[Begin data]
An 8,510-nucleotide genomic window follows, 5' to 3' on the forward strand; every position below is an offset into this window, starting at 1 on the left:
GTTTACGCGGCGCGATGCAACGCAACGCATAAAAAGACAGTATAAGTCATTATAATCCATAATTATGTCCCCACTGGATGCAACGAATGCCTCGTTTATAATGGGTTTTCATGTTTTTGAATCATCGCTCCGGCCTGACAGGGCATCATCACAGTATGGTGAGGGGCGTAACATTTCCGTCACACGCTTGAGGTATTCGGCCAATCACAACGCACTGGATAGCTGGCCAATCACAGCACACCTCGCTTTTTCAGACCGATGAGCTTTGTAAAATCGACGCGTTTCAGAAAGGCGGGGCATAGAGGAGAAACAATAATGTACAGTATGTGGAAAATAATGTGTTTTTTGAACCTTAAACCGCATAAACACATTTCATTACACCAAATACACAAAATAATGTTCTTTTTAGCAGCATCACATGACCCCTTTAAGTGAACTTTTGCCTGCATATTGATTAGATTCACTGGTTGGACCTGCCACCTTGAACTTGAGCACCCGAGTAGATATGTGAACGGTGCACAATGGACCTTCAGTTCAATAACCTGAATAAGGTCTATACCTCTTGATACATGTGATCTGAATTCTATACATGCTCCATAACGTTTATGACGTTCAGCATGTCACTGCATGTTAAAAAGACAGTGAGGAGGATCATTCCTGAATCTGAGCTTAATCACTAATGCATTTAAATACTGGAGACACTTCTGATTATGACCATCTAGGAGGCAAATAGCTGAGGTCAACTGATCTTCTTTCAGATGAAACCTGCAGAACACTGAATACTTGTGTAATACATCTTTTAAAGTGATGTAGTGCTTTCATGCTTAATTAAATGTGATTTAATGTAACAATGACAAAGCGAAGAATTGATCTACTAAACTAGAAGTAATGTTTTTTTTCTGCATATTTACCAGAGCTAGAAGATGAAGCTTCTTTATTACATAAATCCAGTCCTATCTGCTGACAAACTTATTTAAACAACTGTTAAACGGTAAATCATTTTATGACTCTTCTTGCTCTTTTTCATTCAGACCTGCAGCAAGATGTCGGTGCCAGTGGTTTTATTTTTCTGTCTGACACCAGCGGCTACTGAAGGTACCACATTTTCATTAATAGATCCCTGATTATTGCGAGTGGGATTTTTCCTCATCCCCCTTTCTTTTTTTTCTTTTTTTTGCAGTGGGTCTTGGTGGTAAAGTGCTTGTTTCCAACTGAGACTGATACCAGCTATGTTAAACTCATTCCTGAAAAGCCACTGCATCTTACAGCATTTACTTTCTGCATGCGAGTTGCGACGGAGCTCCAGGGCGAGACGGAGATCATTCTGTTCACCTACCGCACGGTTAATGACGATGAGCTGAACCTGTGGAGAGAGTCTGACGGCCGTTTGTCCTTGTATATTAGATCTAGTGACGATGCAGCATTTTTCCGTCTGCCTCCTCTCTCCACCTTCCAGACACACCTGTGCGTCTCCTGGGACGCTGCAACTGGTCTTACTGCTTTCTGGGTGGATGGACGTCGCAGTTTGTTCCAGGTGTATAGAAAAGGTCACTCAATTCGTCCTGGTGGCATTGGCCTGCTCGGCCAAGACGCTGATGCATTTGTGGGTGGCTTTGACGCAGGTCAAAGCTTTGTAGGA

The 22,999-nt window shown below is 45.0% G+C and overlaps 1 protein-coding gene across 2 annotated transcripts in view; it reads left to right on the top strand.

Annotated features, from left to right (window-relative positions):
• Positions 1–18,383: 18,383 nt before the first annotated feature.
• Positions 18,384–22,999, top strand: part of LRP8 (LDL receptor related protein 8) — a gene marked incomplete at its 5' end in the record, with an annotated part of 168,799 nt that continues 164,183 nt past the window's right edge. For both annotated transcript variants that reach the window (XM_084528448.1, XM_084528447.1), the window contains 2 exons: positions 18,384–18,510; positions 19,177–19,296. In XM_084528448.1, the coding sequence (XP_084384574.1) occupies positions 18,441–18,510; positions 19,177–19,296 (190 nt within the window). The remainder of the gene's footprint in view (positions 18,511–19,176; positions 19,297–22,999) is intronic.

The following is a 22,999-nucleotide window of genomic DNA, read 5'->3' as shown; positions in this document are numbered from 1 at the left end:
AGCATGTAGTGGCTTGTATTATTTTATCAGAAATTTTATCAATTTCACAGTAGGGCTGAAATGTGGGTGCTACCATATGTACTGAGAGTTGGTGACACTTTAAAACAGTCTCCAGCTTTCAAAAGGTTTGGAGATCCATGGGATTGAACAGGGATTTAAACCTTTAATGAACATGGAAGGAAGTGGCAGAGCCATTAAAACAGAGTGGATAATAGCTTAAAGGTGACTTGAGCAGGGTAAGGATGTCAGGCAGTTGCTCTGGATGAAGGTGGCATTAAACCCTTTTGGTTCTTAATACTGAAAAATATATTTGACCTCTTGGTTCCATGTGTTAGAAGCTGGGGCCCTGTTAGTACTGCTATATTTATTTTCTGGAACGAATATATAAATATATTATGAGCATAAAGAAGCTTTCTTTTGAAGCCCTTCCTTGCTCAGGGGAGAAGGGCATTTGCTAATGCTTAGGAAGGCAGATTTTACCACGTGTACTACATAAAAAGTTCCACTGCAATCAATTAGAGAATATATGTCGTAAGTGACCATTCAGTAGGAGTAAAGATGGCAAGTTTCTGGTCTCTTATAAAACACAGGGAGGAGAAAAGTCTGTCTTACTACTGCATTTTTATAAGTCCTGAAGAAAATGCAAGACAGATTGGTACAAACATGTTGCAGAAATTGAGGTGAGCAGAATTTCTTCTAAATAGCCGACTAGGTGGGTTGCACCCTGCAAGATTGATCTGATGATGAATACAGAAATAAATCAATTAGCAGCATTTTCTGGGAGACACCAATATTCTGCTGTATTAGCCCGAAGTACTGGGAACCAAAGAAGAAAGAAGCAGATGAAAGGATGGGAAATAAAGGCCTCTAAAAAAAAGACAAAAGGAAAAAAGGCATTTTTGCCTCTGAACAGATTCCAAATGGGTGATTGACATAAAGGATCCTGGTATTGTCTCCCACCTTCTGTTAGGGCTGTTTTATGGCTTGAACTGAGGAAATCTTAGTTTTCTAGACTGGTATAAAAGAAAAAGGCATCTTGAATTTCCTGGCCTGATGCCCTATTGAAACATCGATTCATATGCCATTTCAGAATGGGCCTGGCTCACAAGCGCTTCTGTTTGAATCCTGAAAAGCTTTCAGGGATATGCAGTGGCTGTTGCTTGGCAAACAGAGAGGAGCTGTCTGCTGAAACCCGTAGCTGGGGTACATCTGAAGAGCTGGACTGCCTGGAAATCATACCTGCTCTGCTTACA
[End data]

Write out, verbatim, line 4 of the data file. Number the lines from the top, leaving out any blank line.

Annotated features, from left to right (window-relative positions):